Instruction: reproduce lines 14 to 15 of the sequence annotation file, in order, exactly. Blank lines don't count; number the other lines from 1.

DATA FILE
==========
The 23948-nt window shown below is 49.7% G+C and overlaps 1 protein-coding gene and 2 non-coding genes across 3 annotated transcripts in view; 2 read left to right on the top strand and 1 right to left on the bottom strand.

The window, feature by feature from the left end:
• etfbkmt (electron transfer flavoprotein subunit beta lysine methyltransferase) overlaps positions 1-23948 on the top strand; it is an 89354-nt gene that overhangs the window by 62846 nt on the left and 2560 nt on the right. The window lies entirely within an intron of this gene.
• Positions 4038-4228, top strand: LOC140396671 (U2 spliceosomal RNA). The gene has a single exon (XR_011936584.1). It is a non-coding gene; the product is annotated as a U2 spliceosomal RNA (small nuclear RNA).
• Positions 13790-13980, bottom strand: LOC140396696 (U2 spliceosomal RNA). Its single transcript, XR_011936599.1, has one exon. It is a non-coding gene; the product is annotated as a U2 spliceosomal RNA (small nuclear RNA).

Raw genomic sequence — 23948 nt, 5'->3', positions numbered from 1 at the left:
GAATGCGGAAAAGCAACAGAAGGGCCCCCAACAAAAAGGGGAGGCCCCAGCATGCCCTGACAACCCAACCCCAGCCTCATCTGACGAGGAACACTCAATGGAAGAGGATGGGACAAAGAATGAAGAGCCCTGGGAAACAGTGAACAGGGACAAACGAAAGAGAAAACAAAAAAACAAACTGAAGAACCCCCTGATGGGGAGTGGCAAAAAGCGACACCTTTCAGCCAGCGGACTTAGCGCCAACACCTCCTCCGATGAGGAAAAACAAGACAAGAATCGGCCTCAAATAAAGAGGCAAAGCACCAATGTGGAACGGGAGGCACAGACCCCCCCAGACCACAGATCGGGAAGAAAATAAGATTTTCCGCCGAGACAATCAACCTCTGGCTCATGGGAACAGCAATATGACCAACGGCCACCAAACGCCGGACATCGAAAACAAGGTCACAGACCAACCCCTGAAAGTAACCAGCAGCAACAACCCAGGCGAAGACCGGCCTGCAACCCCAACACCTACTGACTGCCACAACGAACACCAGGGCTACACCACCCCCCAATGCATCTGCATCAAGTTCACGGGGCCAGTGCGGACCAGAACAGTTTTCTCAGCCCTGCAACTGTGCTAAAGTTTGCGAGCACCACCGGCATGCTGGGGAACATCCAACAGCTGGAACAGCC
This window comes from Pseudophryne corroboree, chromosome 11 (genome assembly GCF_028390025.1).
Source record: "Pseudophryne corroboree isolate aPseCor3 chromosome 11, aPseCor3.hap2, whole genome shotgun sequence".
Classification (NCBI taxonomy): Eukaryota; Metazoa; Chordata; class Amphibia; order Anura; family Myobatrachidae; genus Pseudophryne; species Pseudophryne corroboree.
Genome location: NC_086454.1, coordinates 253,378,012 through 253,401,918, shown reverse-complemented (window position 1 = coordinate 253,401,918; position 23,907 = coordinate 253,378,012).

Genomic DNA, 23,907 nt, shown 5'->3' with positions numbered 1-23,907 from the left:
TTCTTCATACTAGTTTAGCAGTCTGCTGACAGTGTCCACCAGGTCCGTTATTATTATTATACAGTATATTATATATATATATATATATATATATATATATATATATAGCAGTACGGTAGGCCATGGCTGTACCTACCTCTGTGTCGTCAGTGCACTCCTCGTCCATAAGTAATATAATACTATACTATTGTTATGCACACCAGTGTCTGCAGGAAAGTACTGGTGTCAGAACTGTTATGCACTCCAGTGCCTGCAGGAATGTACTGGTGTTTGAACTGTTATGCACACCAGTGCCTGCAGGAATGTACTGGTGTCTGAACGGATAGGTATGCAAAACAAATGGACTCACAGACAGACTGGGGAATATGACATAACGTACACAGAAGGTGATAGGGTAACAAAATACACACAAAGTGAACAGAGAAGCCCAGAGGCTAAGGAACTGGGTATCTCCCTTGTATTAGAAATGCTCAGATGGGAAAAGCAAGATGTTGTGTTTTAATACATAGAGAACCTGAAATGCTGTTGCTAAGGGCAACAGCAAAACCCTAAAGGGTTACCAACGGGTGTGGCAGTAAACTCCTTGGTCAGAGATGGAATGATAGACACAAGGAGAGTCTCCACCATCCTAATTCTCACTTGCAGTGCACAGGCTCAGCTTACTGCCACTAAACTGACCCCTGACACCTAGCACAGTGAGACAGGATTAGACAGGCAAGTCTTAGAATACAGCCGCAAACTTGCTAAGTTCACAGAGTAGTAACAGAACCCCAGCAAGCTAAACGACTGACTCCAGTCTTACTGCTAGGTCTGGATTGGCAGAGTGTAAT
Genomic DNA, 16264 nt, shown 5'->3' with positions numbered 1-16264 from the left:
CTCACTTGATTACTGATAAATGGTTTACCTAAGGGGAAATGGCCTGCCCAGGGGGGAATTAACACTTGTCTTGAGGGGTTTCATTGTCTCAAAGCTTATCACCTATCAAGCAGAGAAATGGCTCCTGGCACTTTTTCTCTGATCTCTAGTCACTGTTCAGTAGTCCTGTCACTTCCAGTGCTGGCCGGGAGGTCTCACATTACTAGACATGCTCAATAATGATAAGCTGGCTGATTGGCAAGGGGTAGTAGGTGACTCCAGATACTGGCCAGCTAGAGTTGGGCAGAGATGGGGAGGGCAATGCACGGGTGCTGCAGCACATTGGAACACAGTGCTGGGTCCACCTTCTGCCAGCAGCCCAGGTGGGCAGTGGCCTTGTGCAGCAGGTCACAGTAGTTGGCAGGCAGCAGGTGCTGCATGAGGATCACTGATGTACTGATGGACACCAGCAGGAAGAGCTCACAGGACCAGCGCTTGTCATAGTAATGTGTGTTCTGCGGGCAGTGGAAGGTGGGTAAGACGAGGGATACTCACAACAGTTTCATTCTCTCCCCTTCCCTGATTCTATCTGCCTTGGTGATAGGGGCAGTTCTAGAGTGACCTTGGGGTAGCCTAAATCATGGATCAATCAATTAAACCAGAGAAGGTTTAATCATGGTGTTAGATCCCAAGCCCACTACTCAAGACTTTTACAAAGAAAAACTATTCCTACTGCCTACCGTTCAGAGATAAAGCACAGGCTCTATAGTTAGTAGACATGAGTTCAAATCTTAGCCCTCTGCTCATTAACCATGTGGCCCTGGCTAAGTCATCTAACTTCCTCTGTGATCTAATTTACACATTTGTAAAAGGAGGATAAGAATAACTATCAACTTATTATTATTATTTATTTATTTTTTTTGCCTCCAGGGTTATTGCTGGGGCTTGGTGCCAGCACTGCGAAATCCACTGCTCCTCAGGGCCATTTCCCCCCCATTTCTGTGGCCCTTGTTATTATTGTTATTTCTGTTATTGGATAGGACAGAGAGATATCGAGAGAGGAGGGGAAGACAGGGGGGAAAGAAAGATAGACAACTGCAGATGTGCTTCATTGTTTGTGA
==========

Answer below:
Genomic DNA, 16264 nt, shown 5'->3' with positions numbered 1-16264 from the left:
CTCACTTGATTACTGATAAATGGTTTACCTAAGGGGAAATGGCCTGCCCAGGGGGGAATTAACACTTGTCTTGAGGGGTTTCATTGTCTCAAAGCTTATCACCTATCAAGCAGAGAAATGGCTCCTGGCACTTTTTCTCTGATCTCTAGTCACTGTTCAGTAGTCCTGTCACTTCCAGTGCTGGCCGGGAGGTCTCACATTACTAGACATGCTCAATAATGATAAGCTGGCTGATTGGCAAGGGGTAGTAGGTGACTCCAGATACTGGCCAGCTAGAGTTGGGCAGAGATGGGGAGGGCAATGCACGGGTGCTGCAGCACATTGGAACACAGTGCTGGGTCCACCTTCTGCCAGCAGCCCAGGTGGGCAGTGGCCTTGTGCAGCAGGTCACAGTAGTTGGCAGGCAGCAGGTGCTGCATGAGGATCACTGATGTACTGATGGACACCAGCAGGAAGAGCTCACAGGACCAGCGCTTGTCATAGTAATGTGTGTTCTGCGGGCAGTGGAAGGTGGGTAAGACGAGGGATACTCACAACAGTTTCATTCTCTCCCCTTCCCTGATTCTATCTGCCTTGGTGATAGGGGCAGTTCTAGAGTGACCTTGGGGTAGCCTAAATCATGGATCAATCAATTAAACCAGAGAAGGTTTAATCATGGTGTTAGATCCCAAGCCCACTACTCAAGACTTTTACAAAGAAAAACTATTCCTACTGCCTACCGTTCAGAGATAAAGCACAGGCTCTATAGTTAGTAGACATGAGTTCAAATCTTAGCCCTCTGCTCATTAACCATGTGGCCCTGGCTAAGTCATCTAACTTCCTCTGTGATCTAATTTACACATTTGTAAAAGGAGGATAAGAATAACTATCAACTTATTATTATTATTTATTTATTTTTTTTGCCTCCAGGGTTATTGCTGGGGCTTGGTGCCAGCACTGCGAAATCCACTGCTCCTCAGGGCCATTTCCCCCCCATTTCTGTGGCCCTTGTTATTATTGTTATTTCTGTTATTGGATAGGACAGAGAGATATCGAGAGAGGAGGGGAAGACAGGGGGGAAAGAAAGATAGACAACTGCAGATGTGCTTCATTGTTTGTGA